It’s disturbing to me that even given the expansion PhD enrollments, and the emphasis placed on graduate education and its role in the economy, so little information seems to be available about what is happening to PhD students and graduates. There’s also a larger point to my complaint about having a hard time finding these numbers. Statistics are a political issue. Though they can be superficial, they’re still better than nothing and they can highlight important trends. This is why it’s disturbing that the current Canadian government does not seem to place much faith in research (funding has been cut from other important surveys as well). I think we have to ask, if this is happening in education research, where else is it happening?
On Friday, Feb. 24, on the heels of much recent debate about post-secondary education policy in Ontario, TVO’s “The Agenda” aired a discussion about the “purpose of the university.”
I found myself frustrated at the set-up for the show, and by the discussion that came out of it; and I want to discuss that frustration because TV shows like this one are part of the ongoing public debate — often occurring in the media — about how universities work, what they should be doing, and for whom.
Firstly, the guests certainly didn’t represent a spectrum of viewpoints that seemed relevant to the issue in the Ontario context. Two of those included on the panel were in the United States, and all the panel members were administrators representing what looks like a narrow demographic slice — there was no-one under 50 years old. Notably in a debate about undergraduate and graduate education in the present and future, there were also no students or recent graduates invited to comment, and no faculty members, only administrators (including University of Toronto’s provost Cheryl Misak, Council of Ontario Universities president and CEO Bonnie Patterson, and McMaster University’s president, Patrick Deane).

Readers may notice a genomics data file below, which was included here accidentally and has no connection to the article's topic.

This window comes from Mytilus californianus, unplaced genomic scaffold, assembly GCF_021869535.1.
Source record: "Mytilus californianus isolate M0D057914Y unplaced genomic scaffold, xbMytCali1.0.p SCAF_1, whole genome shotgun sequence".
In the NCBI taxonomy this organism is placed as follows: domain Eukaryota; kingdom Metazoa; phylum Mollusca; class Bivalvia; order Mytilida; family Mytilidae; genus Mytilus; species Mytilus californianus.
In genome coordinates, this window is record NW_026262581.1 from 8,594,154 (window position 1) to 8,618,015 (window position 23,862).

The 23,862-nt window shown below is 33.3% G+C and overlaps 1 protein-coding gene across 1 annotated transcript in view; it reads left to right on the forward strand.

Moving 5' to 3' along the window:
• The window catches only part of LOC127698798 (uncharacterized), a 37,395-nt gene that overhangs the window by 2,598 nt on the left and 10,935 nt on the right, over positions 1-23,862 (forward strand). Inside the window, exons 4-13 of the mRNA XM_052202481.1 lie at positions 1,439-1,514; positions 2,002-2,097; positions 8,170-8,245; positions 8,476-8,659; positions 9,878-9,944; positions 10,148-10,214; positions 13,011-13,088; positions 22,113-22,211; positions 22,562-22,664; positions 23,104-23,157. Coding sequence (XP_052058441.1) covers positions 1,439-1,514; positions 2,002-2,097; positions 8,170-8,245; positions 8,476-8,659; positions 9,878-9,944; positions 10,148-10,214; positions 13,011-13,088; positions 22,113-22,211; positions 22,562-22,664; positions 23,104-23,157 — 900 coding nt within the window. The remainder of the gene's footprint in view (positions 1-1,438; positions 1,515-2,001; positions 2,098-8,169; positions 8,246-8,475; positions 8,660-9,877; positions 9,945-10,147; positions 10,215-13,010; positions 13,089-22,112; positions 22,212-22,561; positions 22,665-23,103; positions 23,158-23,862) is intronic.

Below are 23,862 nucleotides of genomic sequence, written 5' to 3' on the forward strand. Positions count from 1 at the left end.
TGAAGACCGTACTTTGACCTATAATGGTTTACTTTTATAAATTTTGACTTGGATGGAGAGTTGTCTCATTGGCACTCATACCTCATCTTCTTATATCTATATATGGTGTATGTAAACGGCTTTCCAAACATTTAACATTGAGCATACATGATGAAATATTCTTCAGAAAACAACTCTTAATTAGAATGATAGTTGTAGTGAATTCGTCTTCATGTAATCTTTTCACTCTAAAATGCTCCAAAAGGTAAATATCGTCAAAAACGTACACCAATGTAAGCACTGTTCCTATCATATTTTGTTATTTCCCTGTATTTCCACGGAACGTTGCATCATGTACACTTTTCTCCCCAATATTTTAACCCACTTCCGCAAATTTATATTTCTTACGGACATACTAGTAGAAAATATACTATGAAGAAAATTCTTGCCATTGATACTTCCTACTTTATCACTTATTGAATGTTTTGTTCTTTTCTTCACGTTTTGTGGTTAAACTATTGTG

Another problem with the panel was a lack of coherent policy perspective, which could have been provided by inviting one of the many strong PSE scholars who reside in Ontario (for example, one of those who spoke at the recent OISE conference on the subject). If U.S. viewpoints are present, why not ask a U.S. researcher of higher education to comment? This exclusion seems odd, given the number of people who could have spoken about the issue. Were any of them invited to participate?